Vodafone for example partnered with one of the world’s largest esports companies – Electronic Sports League (ESL) – to sponsor a mobile gaming tournament with prize money of EUR165k, to be played live over its 5G network. The competition was open to players from 17 countries, where the MNO owns network infrastructure and featured two popular online mobile games – Gameloft’s arcade racer Asphalt 9: Legends and PUBG Mobile’s multiplayer Battle Royale. The tournament was deliberately conceived by Vodafone as a way to show fans and players how low latency, high-speed 5G networks could deliver new levels of gaming performance, previously unavailable on mobile devices.
Swisscom too established a Swiss eSports leagues for professional and amateur games, in association with ESL last year, while SingTel and its APAC subsidiaries are exploring ways to develop esports solutions for their subscribers in the region, in anticipation of full 5G rollouts in 2020. Deutsche Telekom is another operator to have signed a partnership and sponsorship with eSports company SK Gaming in 2018.
As more gamers and eSports events shift to mobile devices and networks game developers, broadcasters and platform providers will have to work out the best way to bill for content downloads, access and viewing rights. Most are not currently enabled for direct carrier billing (DCB) for example, but may well benefit from the convenience of partnering with telcos, MNOs and third-party payment service providers to bring their content to players and audiences across the globe in both tier one and developing markets.
Gaming already has a history of using DCB to handle player transactions – everything from full game download payments to in-game purchases, such as adding players, skins, weapons and items that can be traded with other players. Digital games marketplace Kinguin.net made its games and in-game items available to purchase via DCB in 2016 for example, while GameMine – a distribution partner for Nickelodeon mobile games – signed a deal with Movistar, Orange, Vodafone, Wind Tre and TIM in 2017.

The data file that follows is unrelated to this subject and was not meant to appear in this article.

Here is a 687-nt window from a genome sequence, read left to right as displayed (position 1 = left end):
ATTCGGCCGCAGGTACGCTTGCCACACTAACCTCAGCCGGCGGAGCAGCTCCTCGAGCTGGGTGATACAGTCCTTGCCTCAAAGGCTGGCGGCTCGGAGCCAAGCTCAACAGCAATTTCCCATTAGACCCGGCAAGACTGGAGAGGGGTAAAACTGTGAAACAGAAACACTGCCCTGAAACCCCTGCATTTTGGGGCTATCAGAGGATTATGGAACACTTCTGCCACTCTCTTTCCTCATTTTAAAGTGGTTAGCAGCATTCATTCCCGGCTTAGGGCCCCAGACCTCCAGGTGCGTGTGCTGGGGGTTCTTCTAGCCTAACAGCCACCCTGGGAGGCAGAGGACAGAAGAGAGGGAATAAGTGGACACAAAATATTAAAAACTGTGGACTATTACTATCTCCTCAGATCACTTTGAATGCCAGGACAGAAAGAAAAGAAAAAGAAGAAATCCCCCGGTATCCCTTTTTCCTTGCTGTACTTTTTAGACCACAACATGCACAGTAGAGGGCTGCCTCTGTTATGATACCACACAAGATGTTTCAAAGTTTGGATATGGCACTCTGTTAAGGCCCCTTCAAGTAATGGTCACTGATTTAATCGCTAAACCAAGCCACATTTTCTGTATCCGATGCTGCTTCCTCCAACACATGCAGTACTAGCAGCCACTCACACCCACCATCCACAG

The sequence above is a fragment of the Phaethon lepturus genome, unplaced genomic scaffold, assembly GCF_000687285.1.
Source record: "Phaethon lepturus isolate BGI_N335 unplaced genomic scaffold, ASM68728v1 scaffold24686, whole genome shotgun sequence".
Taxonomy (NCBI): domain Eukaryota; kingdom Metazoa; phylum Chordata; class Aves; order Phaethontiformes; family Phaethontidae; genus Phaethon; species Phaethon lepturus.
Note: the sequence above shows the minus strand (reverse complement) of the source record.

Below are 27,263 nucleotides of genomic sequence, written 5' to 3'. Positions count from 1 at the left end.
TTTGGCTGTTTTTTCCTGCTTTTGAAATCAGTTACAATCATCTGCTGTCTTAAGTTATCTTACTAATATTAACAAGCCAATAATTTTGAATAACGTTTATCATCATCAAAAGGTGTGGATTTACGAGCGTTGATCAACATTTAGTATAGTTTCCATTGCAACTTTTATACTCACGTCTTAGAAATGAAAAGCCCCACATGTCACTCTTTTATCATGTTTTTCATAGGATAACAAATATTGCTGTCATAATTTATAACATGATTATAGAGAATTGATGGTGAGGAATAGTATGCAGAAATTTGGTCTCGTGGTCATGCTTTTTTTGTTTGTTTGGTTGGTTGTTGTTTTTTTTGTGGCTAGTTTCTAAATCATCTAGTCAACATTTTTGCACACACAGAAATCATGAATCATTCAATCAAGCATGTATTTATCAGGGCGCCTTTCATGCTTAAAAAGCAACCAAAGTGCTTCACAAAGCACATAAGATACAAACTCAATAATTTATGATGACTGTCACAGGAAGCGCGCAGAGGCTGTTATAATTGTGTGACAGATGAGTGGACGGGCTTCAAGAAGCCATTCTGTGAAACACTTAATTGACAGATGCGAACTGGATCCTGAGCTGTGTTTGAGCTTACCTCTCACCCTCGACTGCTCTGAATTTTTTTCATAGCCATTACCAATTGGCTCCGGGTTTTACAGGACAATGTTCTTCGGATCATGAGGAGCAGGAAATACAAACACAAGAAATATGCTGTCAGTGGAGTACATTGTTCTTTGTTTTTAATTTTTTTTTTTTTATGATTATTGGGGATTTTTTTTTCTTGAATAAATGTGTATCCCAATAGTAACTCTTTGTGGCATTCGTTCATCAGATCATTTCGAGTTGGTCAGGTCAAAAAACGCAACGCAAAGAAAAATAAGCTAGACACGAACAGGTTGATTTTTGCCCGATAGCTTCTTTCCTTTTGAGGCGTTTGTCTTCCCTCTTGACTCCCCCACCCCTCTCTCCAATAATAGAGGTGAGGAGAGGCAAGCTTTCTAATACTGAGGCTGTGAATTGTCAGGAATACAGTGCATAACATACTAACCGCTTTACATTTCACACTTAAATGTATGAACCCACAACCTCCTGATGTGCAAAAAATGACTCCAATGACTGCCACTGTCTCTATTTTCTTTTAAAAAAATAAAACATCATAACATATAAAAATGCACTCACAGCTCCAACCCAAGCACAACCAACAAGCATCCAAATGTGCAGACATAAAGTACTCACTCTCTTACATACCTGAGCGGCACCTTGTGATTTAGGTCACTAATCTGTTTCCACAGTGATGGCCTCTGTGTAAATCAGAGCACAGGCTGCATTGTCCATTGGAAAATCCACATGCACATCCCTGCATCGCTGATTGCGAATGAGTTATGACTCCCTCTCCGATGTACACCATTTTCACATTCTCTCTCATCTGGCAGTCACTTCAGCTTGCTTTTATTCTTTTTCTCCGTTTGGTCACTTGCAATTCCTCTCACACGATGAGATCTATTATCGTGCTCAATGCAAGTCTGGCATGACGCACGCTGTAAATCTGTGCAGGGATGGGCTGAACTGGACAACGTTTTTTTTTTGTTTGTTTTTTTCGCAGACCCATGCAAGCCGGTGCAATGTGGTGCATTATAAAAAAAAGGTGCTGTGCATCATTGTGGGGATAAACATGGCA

Ubisoft-owned Playwing allows players to purchase games and in-app content via DCB, as does EA Mobile, Gameloft and Rovio. Microsoft too has already partnered with various telcos to offer DCB for Xbox users, including Etisalat in the Middle East last year , allowing them to purchase passes to Xbox One Live through their pre- and post-paid mobile phone accounts.
Research compiled by SuperDataResearch estimates that DCB is the third most popular payment method for digital gaming transactions on a global basis, behind bank and eWallets. It is particularly popular in Latin America, Eastern Europe and Asia Pacific due to the low ownership of bank cards and bank accounts in those regions.
It’s clear that optimizing user experience increases the marketability of games in a competitive market. Growth-minded games publishers view payment mechanisms as driving the purchase experience and are thus committed to offering an extensive set of payment options to suit individual preferences, demographics and budgets. Streaming game providers and eSports companies that are serious about maximizing player and viewer reach in emerging markets and beyond see DCB as the defacto solution to turbo-boost their growth.